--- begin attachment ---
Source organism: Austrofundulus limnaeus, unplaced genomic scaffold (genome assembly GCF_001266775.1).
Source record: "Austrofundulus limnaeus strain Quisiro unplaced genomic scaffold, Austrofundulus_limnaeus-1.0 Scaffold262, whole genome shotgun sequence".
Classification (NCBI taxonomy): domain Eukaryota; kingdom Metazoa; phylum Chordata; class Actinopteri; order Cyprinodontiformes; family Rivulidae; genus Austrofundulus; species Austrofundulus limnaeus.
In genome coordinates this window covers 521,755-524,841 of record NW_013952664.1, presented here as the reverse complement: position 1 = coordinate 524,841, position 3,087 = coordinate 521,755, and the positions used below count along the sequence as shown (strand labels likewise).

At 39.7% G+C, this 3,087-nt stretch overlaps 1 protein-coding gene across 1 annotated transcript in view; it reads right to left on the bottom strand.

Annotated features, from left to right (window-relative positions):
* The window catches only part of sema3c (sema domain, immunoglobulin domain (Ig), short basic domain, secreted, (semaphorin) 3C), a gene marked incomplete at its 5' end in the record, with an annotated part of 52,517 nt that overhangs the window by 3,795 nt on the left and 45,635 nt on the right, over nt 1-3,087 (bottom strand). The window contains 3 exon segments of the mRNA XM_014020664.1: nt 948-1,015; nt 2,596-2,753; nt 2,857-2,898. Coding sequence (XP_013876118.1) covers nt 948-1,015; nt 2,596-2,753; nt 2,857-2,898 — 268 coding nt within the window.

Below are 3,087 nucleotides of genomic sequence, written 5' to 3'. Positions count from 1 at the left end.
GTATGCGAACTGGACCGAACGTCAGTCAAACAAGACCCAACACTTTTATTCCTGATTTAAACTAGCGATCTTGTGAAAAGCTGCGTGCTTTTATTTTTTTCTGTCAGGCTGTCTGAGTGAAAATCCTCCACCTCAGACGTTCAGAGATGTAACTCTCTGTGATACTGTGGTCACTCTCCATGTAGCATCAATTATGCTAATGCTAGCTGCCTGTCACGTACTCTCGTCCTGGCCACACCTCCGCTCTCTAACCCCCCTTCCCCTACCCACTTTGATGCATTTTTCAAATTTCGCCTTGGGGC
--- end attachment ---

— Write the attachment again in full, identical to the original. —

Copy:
Source organism: Austrofundulus limnaeus, unplaced genomic scaffold (genome assembly GCF_001266775.1).
Source record: "Austrofundulus limnaeus strain Quisiro unplaced genomic scaffold, Austrofundulus_limnaeus-1.0 Scaffold262, whole genome shotgun sequence".
Classification (NCBI taxonomy): domain Eukaryota; kingdom Metazoa; phylum Chordata; class Actinopteri; order Cyprinodontiformes; family Rivulidae; genus Austrofundulus; species Austrofundulus limnaeus.
In genome coordinates this window covers 521,755-524,841 of record NW_013952664.1, presented here as the reverse complement: position 1 = coordinate 524,841, position 3,087 = coordinate 521,755, and the positions used below count along the sequence as shown (strand labels likewise).

At 39.7% G+C, this 3,087-nt stretch overlaps 1 protein-coding gene across 1 annotated transcript in view; it reads right to left on the bottom strand.

Annotated features, from left to right (window-relative positions):
* The window catches only part of sema3c (sema domain, immunoglobulin domain (Ig), short basic domain, secreted, (semaphorin) 3C), a gene marked incomplete at its 5' end in the record, with an annotated part of 52,517 nt that overhangs the window by 3,795 nt on the left and 45,635 nt on the right, over nt 1-3,087 (bottom strand). The window contains 3 exon segments of the mRNA XM_014020664.1: nt 948-1,015; nt 2,596-2,753; nt 2,857-2,898. Coding sequence (XP_013876118.1) covers nt 948-1,015; nt 2,596-2,753; nt 2,857-2,898 — 268 coding nt within the window.

Below are 3,087 nucleotides of genomic sequence, written 5' to 3'. Positions count from 1 at the left end.
GTATGCGAACTGGACCGAACGTCAGTCAAACAAGACCCAACACTTTTATTCCTGATTTAAACTAGCGATCTTGTGAAAAGCTGCGTGCTTTTATTTTTTTCTGTCAGGCTGTCTGAGTGAAAATCCTCCACCTCAGACGTTCAGAGATGTAACTCTCTGTGATACTGTGGTCACTCTCCATGTAGCATCAATTATGCTAATGCTAGCTGCCTGTCACGTACTCTCGTCCTGGCCACACCTCCGCTCTCTAACCCCCCTTCCCCTACCCACTTTGATGCATTTTTCAAATTTCGCCTTGGGGC